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Monty,

Late coaches, not sure when or if changed, have a red circle with "brackets" on either side and PARK in the center, in panel of warning lights.
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Old 10-19-2009, 01:13 PM   #42
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Audrey & John - About that snowfall at Cummins, how did the rig take that kind of cold and wet, and how did you take it as well?
We had a foot of snow on top of the roof at one point, and John climbed up swept it all off.





Unfortunately, that created kind of an ice dam around the motorhome which I knew we should have shoveled away the snow behind the motorhome, but we would have had to go find one. Hard work, I know. DH wasn't so convinced. By the time we had driven back and forth a few times in our car the snow behind the motorhome had packed into ice. Even though most of the parking lot had melted by the time they were ready to work on us, the ice behind the motorhome stayed. It took forever to pull that motorhome out of our parking spot including taking axes to the ice.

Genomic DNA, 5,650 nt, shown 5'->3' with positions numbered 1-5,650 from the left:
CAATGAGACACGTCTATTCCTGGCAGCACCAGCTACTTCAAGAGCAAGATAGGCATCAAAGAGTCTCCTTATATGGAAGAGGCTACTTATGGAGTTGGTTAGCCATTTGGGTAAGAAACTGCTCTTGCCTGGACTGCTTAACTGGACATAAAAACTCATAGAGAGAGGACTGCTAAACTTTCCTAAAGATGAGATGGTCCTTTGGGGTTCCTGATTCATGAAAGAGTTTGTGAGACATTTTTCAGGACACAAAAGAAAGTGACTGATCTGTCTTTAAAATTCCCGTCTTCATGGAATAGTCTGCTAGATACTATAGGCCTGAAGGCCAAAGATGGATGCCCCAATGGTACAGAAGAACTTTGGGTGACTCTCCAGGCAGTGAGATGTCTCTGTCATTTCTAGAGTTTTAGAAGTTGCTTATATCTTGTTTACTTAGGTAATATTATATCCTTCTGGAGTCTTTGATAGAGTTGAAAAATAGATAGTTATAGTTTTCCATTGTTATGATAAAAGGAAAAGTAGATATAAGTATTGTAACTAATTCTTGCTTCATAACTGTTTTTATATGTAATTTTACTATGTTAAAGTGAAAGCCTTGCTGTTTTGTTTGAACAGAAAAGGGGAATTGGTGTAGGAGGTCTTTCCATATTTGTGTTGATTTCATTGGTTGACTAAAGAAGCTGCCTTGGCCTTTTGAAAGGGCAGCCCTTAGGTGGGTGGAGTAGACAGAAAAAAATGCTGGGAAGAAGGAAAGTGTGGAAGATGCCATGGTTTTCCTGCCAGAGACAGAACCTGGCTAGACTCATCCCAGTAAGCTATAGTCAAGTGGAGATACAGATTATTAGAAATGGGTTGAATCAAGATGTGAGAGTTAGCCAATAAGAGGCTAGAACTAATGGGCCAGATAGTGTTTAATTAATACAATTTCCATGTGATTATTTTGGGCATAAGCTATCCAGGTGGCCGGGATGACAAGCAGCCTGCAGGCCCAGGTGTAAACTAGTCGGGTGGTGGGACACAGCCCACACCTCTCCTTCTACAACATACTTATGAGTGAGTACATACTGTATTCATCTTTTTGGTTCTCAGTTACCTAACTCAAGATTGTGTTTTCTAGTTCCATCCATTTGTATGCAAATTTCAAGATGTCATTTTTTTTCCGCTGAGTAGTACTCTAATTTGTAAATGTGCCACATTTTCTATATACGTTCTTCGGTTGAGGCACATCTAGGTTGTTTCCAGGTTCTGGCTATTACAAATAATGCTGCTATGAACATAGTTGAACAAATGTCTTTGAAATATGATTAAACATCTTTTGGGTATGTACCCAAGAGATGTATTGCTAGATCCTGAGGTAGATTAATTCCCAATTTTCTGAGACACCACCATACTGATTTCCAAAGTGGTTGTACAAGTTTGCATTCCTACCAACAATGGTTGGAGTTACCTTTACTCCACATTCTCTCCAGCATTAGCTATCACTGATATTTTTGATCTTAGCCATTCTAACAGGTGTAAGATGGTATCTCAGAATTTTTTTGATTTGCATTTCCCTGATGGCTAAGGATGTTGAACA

The huge snowfall which occurred just between Xmas and New Years really shut down Albuquerque for a while. And then it created some really weird weather where there would be fog during the day that wouldn't let enough light in to melt the snow, and at night skies would clear and things get real cold and It took 2 weeks for all that snow to melt.

We managed for 3 weeks on one water tank fill-up while waiting for our radiator. Had 50A electric hookup - but we had to run up to Campingworld to buy their extension - which is very good by the way. I went to hair cut places to get my hair shampooed several times. We used the shop restrooms during the day when they were open. If needed, we could have strung a couple of hoses together to get more fresh water.